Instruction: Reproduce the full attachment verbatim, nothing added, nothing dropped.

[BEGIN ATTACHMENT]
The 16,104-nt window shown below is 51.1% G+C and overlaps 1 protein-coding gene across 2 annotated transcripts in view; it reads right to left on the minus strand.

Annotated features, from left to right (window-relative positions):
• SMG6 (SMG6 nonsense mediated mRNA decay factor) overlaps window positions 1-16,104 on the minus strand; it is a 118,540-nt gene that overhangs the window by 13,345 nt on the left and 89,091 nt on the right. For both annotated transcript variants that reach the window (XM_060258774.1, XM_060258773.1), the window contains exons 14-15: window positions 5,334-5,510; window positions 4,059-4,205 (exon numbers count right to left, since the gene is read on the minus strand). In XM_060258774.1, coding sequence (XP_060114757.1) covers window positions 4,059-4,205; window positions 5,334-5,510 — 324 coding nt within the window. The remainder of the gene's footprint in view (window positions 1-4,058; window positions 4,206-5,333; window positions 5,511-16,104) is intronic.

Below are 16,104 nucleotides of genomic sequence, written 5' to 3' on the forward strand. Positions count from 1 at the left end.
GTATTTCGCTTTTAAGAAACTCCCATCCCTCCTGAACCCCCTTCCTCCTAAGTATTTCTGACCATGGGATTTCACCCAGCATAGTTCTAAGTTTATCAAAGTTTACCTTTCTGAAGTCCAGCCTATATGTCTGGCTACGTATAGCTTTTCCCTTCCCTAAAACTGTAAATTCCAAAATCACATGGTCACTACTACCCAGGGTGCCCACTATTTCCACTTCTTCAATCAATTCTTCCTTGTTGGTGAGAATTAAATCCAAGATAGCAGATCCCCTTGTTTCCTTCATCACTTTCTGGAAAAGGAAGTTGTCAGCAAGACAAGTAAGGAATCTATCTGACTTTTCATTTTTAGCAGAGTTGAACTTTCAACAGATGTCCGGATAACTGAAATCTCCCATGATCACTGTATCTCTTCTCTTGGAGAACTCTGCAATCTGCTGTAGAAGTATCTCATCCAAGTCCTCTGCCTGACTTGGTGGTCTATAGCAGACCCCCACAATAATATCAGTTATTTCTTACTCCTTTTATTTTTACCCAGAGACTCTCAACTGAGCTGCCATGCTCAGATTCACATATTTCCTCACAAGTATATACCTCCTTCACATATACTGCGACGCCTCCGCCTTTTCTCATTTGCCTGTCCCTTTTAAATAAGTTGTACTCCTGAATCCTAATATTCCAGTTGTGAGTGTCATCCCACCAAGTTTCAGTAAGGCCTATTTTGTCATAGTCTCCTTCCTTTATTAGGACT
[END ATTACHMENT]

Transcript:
The 16,104-nt window shown below is 51.1% G+C and overlaps 1 protein-coding gene across 2 annotated transcripts in view; it reads right to left on the minus strand.

Annotated features, from left to right (window-relative positions):
• SMG6 (SMG6 nonsense mediated mRNA decay factor) overlaps window positions 1-16,104 on the minus strand; it is a 118,540-nt gene that overhangs the window by 13,345 nt on the left and 89,091 nt on the right. For both annotated transcript variants that reach the window (XM_060258774.1, XM_060258773.1), the window contains exons 14-15: window positions 5,334-5,510; window positions 4,059-4,205 (exon numbers count right to left, since the gene is read on the minus strand). In XM_060258774.1, coding sequence (XP_060114757.1) covers window positions 4,059-4,205; window positions 5,334-5,510 — 324 coding nt within the window. The remainder of the gene's footprint in view (window positions 1-4,058; window positions 4,206-5,333; window positions 5,511-16,104) is intronic.

Below are 16,104 nucleotides of genomic sequence, written 5' to 3' on the forward strand. Positions count from 1 at the left end.
GTATTTCGCTTTTAAGAAACTCCCATCCCTCCTGAACCCCCTTCCTCCTAAGTATTTCTGACCATGGGATTTCACCCAGCATAGTTCTAAGTTTATCAAAGTTTACCTTTCTGAAGTCCAGCCTATATGTCTGGCTACGTATAGCTTTTCCCTTCCCTAAAACTGTAAATTCCAAAATCACATGGTCACTACTACCCAGGGTGCCCACTATTTCCACTTCTTCAATCAATTCTTCCTTGTTGGTGAGAATTAAATCCAAGATAGCAGATCCCCTTGTTTCCTTCATCACTTTCTGGAAAAGGAAGTTGTCAGCAAGACAAGTAAGGAATCTATCTGACTTTTCATTTTTAGCAGAGTTGAACTTTCAACAGATGTCCGGATAACTGAAATCTCCCATGATCACTGTATCTCTTCTCTTGGAGAACTCTGCAATCTGCTGTAGAAGTATCTCATCCAAGTCCTCTGCCTGACTTGGTGGTCTATAGCAGACCCCCACAATAATATCAGTTATTTCTTACTCCTTTTATTTTTACCCAGAGACTCTCAACTGAGCTGCCATGCTCAGATTCACATATTTCCTCACAAGTATATACCTCCTTCACATATACTGCGACGCCTCCGCCTTTTCTCATTTGCCTGTCCCTTTTAAATAAGTTGTACTCCTGAATCCTAATATTCCAGTTGTGAGTGTCATCCCACCAAGTTTCAGTAAGGCCTATTTTGTCATAGTCTCCTTCCTTTATTAGGACT